The best shows on Netflix, from 'Haunting of Hill House’ to ‘Norsemen’

Looking for a new show to binge? Lucky for you, we've curated a list of the best shows on Netflix, whether you're a fan of outlandish anime, dramatic period pieces, or shows that leave you questioning what lies beyond.
Smart Home

Miele stuns KBIS 2019 with wireless probe, self-descaling java pot, and more

Miele rocked KBIS 2019 with waves of new appliances and features. The annual Kitchen and Bathroom Industry Show is all about product launches and Miele's appliance reveal was like New York Fashion Week with a single designer.
Smart Home

Amazon’s wall clock is back on the market after Bluetooth snafus

Amazon's Alexa-enabled Wall Clock was a minor disaster when it was finally released in December because of widespread Bluetooth connectivity challenges. After some tweaks, it's now back on sale for $30.
Smart Home

The Nest Secure included a microphone no one knew about — except Google

The Nest Secure home security system has had a microphone this entire time that no one knew about, except Google. The company claims the mic was never turned on, but customers are outraged.
Mobile

From folding phones to 5G -- here's everything we saw at Galaxy Unpacked

Samsung's Galaxy Unpacked event treated us to a real parade of technological excellence, from folding phones to new fitness wearables. Here's everything we saw at Galaxy Unpacked on February 20.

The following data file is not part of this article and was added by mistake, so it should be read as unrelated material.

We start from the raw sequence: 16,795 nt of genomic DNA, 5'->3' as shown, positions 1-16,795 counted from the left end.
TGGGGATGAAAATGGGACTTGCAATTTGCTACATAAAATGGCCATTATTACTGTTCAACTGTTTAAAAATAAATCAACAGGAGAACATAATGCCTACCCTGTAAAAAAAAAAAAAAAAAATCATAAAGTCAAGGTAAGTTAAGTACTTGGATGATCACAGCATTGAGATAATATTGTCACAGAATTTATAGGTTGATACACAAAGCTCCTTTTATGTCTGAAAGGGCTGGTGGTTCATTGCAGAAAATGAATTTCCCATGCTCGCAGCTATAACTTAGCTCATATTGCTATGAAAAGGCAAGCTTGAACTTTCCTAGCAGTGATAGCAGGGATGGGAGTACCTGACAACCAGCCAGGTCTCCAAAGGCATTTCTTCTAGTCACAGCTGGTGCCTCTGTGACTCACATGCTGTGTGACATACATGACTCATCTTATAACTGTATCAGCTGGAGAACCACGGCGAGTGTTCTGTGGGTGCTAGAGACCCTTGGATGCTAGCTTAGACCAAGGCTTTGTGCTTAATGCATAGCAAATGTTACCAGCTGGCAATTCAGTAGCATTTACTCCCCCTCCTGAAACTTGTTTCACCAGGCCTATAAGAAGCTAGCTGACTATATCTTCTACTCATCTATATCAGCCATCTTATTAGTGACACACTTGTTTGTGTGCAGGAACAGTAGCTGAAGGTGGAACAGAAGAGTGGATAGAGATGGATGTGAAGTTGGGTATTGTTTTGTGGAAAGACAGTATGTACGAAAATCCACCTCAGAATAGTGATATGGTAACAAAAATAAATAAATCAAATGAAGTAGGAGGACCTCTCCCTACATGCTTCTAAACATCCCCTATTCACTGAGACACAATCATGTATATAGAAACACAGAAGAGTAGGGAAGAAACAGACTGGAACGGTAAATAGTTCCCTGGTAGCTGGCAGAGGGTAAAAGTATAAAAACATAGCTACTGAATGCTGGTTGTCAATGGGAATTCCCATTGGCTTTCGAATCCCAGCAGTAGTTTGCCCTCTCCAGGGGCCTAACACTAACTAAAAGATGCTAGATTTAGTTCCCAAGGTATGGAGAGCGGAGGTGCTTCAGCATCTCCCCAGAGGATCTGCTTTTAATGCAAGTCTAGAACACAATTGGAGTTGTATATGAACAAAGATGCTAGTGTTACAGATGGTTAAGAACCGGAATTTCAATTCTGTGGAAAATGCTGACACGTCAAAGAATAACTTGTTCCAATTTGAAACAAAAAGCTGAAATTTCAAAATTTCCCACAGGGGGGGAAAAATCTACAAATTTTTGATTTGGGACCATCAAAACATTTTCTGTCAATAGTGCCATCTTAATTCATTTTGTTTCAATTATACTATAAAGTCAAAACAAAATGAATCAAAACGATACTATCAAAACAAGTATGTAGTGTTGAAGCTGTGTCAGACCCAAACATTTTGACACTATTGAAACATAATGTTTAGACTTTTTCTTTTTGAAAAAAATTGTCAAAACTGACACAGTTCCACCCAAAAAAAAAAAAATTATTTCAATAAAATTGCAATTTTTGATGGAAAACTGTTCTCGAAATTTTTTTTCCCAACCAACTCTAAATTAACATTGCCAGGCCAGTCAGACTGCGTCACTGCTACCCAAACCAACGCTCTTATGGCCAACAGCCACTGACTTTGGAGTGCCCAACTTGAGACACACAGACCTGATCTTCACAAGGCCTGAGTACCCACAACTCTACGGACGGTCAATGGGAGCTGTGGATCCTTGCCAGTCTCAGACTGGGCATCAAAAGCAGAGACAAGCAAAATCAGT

Smart Home

Leviton’s Wi-Fi Load Center and Smart Circuit Breakers give your home a brain

Is your home ready for a brain transplant? Adding individual smart plugs is quick, easy, and inexpensive, but the benefits are limited to one plug at a time. Leviton's Load Center and Smart Circuit Breakers can give your home a brain.
Smart Home

GE Appliances shows off wall oven with built-in air fryer, food dehydrator

GE Appliances is taking the air fryer trend to its logical conclusion and adding one to a wall oven. The company's new oven, on display at this year's Kitchen and Bath Industry Show, also includes a food dehydrator.
Smart Home

OK Google, what else can you do? The best tips and tricks for Google Home

The Home functions in a similar fashion to its main competitor, the Amazon Echo, but has the added benefit of select Google services. Here are few tips to help you make the most of the newfangled device.
Home Theater

Reasons not to mount a TV over your fireplace (and other helpful tips)

Mounting a TV above your fireplace may be popular and it might even seem appealing, but we have some concerns. We've got a list of reasons why placing your digital picture machine over a fire should be avoided, if at all possible.
Smart Home

Colored fridges are back, baby! GE’s new appliances revive the 1950s trend

GE Appliances is coloring us surprised at KBIS 2019 by introducing new hues for its signature Cafe line of smart home appliances including four new hues launching this fall to complement its black and white options.
Smart Home

Stainless steel is so last year. In 2019, it’s all about colorful appliances

For the past couple of decades, the color of choice for appliances has been stainless steel. Now, makers are introducing ovens, fridges, and dishwashers in vibrant hues to give customers a more customized, refined look in the kitchen.